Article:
- Department of Medicine and Surgery, Swedish University of Agricultural Sciences
This study was undertaken to investigate if measurement of plasma lactate concentration and certain muscle characteristics following a track test can provide important information about a horse's performance capacity.
In Standardbred trotters, marked individual differences are evident in plasma lactate concentration and muscle metabolic responses to maximal and submaximal work performed on a race-course. A negative correlation was found between plasma lactate concentration to a submaximal test, and the horse's maximal trotting speed over 1600 m, and a more marked anaerobic glycolysis and ATP breakdown during maximal exercise, than had slower horses.
Inverse correlations were found between stance time and both plasma lactate and percentage oftype IIB fibres, indicating that locomotion pattern may be partly dependent on both fibre type composition and metabolic profile in muscle. Neither fibre type composition, enzyme activities, nor plasma lactate or ammonia concentration after a race showed any correlation with performance potential, expressed as individual performance index (DPI).
The results of this study also show that adenine nucleotide breakdown in muscle is of great importance for energy release during racing and that ATP and IMP concentrations can vary markedly among individual fibres after a race. Thus, metabolite determinations in whole muscle must be evaluated with caution as they are no more than mean values for metabolic response in different fibres during racing.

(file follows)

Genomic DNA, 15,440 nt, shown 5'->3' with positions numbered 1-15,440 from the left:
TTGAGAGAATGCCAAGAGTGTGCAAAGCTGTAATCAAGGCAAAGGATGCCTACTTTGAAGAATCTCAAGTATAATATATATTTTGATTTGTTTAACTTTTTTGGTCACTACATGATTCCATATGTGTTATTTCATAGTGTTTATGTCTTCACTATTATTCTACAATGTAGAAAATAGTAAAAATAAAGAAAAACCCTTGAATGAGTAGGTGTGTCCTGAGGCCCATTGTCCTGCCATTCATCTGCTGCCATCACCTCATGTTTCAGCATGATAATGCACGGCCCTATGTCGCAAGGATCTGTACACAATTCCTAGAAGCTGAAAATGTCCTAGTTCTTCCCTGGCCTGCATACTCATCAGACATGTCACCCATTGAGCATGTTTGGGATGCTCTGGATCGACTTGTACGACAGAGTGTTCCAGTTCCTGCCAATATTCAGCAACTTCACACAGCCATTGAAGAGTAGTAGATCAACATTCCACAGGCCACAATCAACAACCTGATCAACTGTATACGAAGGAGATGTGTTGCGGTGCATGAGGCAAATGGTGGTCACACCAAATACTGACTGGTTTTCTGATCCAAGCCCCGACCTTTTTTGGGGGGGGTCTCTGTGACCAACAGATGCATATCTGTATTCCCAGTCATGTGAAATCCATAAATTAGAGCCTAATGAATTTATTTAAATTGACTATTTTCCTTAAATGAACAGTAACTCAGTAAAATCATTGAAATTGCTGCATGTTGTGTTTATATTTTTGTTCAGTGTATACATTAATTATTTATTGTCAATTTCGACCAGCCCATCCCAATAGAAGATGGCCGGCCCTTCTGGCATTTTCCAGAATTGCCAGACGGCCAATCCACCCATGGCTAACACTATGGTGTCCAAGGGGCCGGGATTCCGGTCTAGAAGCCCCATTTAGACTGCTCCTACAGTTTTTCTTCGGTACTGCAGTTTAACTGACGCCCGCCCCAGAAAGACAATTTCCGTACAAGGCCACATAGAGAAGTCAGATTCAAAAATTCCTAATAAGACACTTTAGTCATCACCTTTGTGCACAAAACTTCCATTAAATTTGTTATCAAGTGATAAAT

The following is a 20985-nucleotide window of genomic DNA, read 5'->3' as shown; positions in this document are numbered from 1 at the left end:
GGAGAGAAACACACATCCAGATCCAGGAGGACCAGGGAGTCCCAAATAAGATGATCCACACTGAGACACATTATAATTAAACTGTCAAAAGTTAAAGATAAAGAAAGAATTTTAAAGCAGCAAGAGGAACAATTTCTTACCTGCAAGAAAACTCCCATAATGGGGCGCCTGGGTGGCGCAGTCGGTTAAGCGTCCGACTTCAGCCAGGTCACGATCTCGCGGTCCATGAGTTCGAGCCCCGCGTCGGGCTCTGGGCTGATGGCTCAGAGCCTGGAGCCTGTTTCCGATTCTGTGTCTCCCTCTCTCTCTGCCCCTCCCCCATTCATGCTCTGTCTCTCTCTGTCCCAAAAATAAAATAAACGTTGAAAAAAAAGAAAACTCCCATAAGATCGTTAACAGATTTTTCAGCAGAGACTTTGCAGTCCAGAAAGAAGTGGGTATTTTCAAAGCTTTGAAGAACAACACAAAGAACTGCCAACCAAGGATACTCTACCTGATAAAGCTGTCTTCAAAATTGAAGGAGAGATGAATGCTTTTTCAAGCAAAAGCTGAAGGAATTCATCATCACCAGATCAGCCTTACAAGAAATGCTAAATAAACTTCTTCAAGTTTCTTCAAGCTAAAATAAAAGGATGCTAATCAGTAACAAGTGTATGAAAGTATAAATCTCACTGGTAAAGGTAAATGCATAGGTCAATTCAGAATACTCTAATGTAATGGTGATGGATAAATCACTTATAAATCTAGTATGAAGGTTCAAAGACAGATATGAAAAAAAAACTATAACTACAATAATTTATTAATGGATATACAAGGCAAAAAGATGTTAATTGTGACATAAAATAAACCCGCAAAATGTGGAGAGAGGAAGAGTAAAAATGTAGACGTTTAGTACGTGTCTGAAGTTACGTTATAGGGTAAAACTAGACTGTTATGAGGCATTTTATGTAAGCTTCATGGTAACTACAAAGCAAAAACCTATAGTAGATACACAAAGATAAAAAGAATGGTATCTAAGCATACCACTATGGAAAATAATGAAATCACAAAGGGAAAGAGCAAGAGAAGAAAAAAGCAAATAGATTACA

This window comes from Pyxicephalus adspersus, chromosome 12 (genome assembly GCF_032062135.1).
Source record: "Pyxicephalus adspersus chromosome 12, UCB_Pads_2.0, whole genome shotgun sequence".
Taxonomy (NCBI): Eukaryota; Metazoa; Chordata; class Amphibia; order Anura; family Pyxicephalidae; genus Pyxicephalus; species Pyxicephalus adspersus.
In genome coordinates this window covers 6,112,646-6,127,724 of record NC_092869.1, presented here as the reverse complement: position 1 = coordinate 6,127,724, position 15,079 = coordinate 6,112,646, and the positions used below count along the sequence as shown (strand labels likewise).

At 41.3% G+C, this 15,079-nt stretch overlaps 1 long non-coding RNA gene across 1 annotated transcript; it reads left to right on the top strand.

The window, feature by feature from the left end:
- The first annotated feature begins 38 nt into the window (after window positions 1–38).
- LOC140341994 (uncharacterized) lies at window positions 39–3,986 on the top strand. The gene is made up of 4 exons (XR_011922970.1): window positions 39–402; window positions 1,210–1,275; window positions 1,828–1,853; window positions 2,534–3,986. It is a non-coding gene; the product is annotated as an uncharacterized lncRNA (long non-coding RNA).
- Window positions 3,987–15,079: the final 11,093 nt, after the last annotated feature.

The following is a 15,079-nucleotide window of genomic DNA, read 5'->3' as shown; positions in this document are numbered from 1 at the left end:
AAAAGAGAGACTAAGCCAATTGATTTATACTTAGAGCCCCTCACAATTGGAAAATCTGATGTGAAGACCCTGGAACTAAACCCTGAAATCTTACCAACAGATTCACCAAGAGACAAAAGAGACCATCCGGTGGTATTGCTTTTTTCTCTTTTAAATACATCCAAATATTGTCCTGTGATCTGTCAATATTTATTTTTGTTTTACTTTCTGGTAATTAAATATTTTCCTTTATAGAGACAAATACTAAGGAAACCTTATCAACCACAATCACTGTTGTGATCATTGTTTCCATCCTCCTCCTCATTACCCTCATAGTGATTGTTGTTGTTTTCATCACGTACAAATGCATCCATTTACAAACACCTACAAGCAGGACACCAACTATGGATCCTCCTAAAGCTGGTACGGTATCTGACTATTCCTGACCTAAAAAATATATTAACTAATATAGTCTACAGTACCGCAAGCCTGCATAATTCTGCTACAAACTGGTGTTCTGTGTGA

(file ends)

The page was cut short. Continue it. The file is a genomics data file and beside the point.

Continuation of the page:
Tactical driving is important in racing; running against time in a track test or an exercise test on a treadmill is therefore more standardized than racing proper. It is evident that measurement ofplasma lactate and certain muscle characteristics after a standardized track test in 2-year-old Standardbred trotters can provide important information about a horse’s performance capacity. This type of information can be useful for trainers when subjecting a young horse to more individual training. However, further research is required before specific, detailed recommendations can be made regarding optimal training methods.
horse; plasma lactate; muscle; muscle characteristics; track test
Acta Universitatis Agriculturae Sueciae. Veterinaria
1997, number: 6
Publisher: Swedish University of Agricultural Sciences